Can you catch me up on why you're running a render farm? I'm guessing it has something to do with processing RAW frames from your scanning rig? I'd be curious what kind of processing you're doing... I've done a little work on GPU-accelerated film tools. Things like dust/scratch removal and color correction. On my laptop, they're realtime at 2K and near-realtime at 4K...


Some of the runs are 30 ft. But, the power levels on USB 3.0 are really high. I'm hoping it can make the push. I could relocate the routing point and carve the lengths in about half if I have to. It's this way because Gig-LAN could handle the lengths and that let me distribute the stations to serve both as workstations and render farm.

Yes, it's because of the massive data loads for my 4K TrueRAW scanning. It's not just that 24Mb per frame but the repetitions for each station including Maya and Adobe AE stations. Fortunately, Adobe doesn't license its render engine. You can put one copy on as many PCs as you want. That alone makes the render farm idea a rockin' prospect. I'm running 6, 2core boards at 32bit and 2, 2core boards at 64bit. I've got 2, 21" trueflat, 2K CRTs on each station with some backups on the shelf. I've got the DG5 for color timing.

I'd rather be running those new Asus boards that I linked to in the "badass PC" thread. But drooling over technology never ceases.

If I can pull off this USB 3.0 thing I'll smoke anything within 300 miles with my productivity.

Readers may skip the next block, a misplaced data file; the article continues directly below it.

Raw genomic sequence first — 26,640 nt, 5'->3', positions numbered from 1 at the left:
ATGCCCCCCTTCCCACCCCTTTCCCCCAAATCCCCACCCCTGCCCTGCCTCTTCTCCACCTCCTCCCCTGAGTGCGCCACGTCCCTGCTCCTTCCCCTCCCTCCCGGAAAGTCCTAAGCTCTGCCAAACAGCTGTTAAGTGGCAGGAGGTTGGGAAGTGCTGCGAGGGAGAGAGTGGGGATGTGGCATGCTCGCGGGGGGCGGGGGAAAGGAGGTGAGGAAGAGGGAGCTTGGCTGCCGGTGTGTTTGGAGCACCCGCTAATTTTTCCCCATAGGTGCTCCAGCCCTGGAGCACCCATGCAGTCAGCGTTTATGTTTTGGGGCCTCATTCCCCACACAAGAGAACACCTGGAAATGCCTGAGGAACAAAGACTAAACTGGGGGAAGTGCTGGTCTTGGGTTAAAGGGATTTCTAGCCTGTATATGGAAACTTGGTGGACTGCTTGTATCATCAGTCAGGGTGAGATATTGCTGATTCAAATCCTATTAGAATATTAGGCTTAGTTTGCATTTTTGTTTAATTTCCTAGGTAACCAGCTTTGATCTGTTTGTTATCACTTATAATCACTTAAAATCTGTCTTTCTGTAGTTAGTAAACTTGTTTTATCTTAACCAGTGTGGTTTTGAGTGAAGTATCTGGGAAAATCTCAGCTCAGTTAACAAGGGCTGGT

EDIT: ...and about 70% of the rest of the post production country.
  • 0

#7 Hal Smith

Hal Smith
  • Sustaining Members
  • 2280 posts
  • Cinematographer
  • OKC area

Posted 28 March 2010 - 11:27 PM

I haven't given USB3 any thought yet. CAT 5/6 cable consist of four twisted pairs with nominally 100 ohms impedance. The impedance does vary slightly from pair to pair due to the different twist pitch per pair (to minimize crosstalk) It's designed for balanced drivers and loads. If USB3 uses one to four balanced pairs AND at 100 ohms it should work. At the frequencies modern digital communication busses are running at its absolutely necessary to think of cable in RF terms and use cable designed specifically for that service, or other very similar services.
  • 0

#8 Paul Bruening

Paul Bruening

    (deceased)

  • Sustaining Members
  • 2858 posts
  • Producer
  • Oxford, Mississippi

Posted 29 March 2010 - 12:45 AM

I forgot to mention, Maya has a free render farm utility as well.
  • 0

#9 Chris Bowman

Chris Bowman
  • Basic Members
  • PipPip
  • 43 posts
  • Camera Operator

Posted 07 April 2010 - 06:09 PM

Paul,
I did some lazy man's research on wikipedia, and noticed two possible restrictions on your server farm USB 3.0 over CAT5 bliss. First, SuperSpeed requires a grounded shield, which CAT5/6 doesn't have, so runs of more than a very short length will probably suffer from serious interference and signal degradation. Secondly, although not an official limitation, it has been estimated that the real world max length of a run is about 3 meters (say about 10 ft.)
  • 0

#10 Noah Yuan-Vogel

Noah Yuan-Vogel
  • Basic Members
  • PipPip
  • 23 posts
  • Cinematographer
  • New York, NY

Posted 13 April 2010 - 02:26 PM